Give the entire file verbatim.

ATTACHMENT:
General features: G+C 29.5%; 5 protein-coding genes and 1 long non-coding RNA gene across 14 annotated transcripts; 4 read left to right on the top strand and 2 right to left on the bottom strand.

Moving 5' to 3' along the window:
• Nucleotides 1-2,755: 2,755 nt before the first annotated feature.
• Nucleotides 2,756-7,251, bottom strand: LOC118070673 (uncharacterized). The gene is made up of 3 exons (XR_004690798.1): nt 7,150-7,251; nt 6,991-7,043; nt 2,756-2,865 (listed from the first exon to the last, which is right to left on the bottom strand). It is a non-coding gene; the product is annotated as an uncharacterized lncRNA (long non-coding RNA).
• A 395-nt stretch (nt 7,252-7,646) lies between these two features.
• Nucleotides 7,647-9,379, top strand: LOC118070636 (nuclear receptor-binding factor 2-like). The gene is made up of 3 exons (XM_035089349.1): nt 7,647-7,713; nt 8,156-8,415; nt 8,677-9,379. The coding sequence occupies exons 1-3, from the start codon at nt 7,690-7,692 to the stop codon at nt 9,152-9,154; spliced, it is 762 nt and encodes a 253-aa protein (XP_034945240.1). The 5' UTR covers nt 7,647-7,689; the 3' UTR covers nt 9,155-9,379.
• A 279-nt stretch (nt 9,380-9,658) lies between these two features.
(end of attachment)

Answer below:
General features: G+C 29.5%; 5 protein-coding genes and 1 long non-coding RNA gene across 14 annotated transcripts; 4 read left to right on the top strand and 2 right to left on the bottom strand.

Moving 5' to 3' along the window:
• Nucleotides 1-2,755: 2,755 nt before the first annotated feature.
• Nucleotides 2,756-7,251, bottom strand: LOC118070673 (uncharacterized). The gene is made up of 3 exons (XR_004690798.1): nt 7,150-7,251; nt 6,991-7,043; nt 2,756-2,865 (listed from the first exon to the last, which is right to left on the bottom strand). It is a non-coding gene; the product is annotated as an uncharacterized lncRNA (long non-coding RNA).
• A 395-nt stretch (nt 7,252-7,646) lies between these two features.
• Nucleotides 7,647-9,379, top strand: LOC118070636 (nuclear receptor-binding factor 2-like). The gene is made up of 3 exons (XM_035089349.1): nt 7,647-7,713; nt 8,156-8,415; nt 8,677-9,379. The coding sequence occupies exons 1-3, from the start codon at nt 7,690-7,692 to the stop codon at nt 9,152-9,154; spliced, it is 762 nt and encodes a 253-aa protein (XP_034945240.1). The 5' UTR covers nt 7,647-7,689; the 3' UTR covers nt 9,155-9,379.
• A 279-nt stretch (nt 9,380-9,658) lies between these two features.